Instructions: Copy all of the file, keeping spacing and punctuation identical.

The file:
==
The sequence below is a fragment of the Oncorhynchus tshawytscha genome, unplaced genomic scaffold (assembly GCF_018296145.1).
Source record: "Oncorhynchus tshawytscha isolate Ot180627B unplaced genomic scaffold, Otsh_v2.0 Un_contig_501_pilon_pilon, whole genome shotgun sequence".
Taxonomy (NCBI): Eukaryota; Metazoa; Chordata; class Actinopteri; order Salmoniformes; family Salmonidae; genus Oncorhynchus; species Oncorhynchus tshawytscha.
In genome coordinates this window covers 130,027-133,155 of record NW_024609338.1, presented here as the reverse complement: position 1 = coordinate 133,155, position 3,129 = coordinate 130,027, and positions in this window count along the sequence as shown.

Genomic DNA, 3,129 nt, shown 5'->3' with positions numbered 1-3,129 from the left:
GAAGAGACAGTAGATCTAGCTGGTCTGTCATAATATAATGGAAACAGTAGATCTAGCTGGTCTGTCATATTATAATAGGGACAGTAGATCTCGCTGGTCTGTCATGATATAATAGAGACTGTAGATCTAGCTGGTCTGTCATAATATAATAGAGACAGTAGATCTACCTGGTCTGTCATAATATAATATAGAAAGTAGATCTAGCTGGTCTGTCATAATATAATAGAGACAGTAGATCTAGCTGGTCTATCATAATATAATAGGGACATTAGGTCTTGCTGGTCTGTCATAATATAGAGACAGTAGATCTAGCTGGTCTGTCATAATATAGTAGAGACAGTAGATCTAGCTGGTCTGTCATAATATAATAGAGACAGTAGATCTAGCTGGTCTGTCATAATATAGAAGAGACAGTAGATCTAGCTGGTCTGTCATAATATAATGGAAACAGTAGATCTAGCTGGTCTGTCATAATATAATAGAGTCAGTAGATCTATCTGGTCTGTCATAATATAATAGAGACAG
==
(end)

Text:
The sequence below is a fragment of the Oncorhynchus tshawytscha genome, unplaced genomic scaffold (assembly GCF_018296145.1).
Source record: "Oncorhynchus tshawytscha isolate Ot180627B unplaced genomic scaffold, Otsh_v2.0 Un_contig_501_pilon_pilon, whole genome shotgun sequence".
Taxonomy (NCBI): Eukaryota; Metazoa; Chordata; class Actinopteri; order Salmoniformes; family Salmonidae; genus Oncorhynchus; species Oncorhynchus tshawytscha.
In genome coordinates this window covers 130,027-133,155 of record NW_024609338.1, presented here as the reverse complement: position 1 = coordinate 133,155, position 3,129 = coordinate 130,027, and positions in this window count along the sequence as shown.

Genomic DNA, 3,129 nt, shown 5'->3' with positions numbered 1-3,129 from the left:
GAAGAGACAGTAGATCTAGCTGGTCTGTCATAATATAATGGAAACAGTAGATCTAGCTGGTCTGTCATATTATAATAGGGACAGTAGATCTCGCTGGTCTGTCATGATATAATAGAGACTGTAGATCTAGCTGGTCTGTCATAATATAATAGAGACAGTAGATCTACCTGGTCTGTCATAATATAATATAGAAAGTAGATCTAGCTGGTCTGTCATAATATAATAGAGACAGTAGATCTAGCTGGTCTATCATAATATAATAGGGACATTAGGTCTTGCTGGTCTGTCATAATATAGAGACAGTAGATCTAGCTGGTCTGTCATAATATAGTAGAGACAGTAGATCTAGCTGGTCTGTCATAATATAATAGAGACAGTAGATCTAGCTGGTCTGTCATAATATAGAAGAGACAGTAGATCTAGCTGGTCTGTCATAATATAATGGAAACAGTAGATCTAGCTGGTCTGTCATAATATAATAGAGTCAGTAGATCTATCTGGTCTGTCATAATATAATAGAGACAG